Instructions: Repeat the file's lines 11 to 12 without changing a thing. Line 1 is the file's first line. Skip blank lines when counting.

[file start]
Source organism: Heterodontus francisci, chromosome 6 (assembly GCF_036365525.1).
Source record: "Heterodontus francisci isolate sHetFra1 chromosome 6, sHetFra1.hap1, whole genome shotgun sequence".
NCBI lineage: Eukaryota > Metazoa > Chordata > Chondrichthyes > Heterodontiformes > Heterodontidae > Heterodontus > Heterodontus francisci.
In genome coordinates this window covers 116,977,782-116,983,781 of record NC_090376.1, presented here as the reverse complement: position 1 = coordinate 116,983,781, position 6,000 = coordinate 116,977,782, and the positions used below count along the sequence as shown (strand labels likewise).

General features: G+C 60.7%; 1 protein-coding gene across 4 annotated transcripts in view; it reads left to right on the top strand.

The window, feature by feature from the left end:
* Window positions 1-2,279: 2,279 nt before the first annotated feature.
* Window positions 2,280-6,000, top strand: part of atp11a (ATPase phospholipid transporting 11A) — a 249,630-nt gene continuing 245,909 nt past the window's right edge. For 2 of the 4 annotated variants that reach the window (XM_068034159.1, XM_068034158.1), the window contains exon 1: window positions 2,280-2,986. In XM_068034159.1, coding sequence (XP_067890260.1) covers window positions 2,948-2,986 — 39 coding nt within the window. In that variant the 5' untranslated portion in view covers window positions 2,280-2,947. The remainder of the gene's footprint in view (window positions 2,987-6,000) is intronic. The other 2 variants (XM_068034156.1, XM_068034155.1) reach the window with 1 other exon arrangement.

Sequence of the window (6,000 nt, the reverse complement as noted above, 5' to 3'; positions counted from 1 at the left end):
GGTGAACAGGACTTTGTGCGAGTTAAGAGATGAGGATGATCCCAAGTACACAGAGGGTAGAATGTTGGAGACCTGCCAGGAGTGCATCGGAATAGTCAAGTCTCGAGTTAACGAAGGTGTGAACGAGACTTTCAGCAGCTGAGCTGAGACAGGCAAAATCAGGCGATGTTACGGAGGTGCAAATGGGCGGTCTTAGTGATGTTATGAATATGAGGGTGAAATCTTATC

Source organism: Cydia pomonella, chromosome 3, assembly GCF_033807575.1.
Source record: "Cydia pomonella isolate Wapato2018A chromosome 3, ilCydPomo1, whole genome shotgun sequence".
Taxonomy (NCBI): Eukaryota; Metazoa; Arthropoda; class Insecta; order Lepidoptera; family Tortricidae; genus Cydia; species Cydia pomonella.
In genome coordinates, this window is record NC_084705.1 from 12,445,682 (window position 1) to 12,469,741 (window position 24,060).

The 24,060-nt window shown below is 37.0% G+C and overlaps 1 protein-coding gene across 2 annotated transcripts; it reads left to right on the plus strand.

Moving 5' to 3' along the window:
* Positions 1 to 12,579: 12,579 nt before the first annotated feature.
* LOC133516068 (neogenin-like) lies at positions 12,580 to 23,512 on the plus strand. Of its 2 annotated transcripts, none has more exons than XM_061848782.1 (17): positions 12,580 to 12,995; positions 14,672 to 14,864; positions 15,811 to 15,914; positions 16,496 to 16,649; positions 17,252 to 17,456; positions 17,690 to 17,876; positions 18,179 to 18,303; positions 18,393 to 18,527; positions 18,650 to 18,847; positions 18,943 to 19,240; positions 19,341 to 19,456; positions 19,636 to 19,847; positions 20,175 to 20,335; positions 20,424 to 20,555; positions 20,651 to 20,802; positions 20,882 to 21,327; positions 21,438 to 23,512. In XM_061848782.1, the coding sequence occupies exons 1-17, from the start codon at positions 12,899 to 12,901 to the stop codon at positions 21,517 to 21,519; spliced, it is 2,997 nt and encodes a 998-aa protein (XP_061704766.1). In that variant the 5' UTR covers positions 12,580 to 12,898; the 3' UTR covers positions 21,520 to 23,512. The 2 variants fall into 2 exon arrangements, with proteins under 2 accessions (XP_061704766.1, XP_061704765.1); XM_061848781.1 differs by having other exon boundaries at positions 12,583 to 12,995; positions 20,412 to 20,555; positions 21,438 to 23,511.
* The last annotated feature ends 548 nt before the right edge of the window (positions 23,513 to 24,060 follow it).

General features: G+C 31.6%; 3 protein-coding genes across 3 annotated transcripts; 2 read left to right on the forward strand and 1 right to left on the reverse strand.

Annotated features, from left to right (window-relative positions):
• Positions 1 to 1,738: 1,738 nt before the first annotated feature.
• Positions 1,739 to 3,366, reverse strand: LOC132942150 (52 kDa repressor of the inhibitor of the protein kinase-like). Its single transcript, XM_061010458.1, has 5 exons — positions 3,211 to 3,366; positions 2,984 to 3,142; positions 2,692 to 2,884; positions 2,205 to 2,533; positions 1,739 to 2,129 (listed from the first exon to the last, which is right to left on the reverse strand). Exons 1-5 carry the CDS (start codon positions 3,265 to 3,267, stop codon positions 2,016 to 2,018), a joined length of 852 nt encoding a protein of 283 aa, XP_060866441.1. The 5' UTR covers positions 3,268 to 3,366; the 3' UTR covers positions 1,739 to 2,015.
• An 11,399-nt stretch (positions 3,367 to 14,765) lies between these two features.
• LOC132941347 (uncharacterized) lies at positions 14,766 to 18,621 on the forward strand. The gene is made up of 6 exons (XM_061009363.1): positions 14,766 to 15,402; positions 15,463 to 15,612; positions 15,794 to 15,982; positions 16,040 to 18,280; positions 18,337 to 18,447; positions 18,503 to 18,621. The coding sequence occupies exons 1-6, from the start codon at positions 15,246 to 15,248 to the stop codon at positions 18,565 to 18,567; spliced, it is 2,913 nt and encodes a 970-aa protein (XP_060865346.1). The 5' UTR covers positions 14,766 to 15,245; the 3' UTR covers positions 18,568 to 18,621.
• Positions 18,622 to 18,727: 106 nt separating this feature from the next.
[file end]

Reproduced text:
Source organism: Cydia pomonella, chromosome 3, assembly GCF_033807575.1.
Source record: "Cydia pomonella isolate Wapato2018A chromosome 3, ilCydPomo1, whole genome shotgun sequence".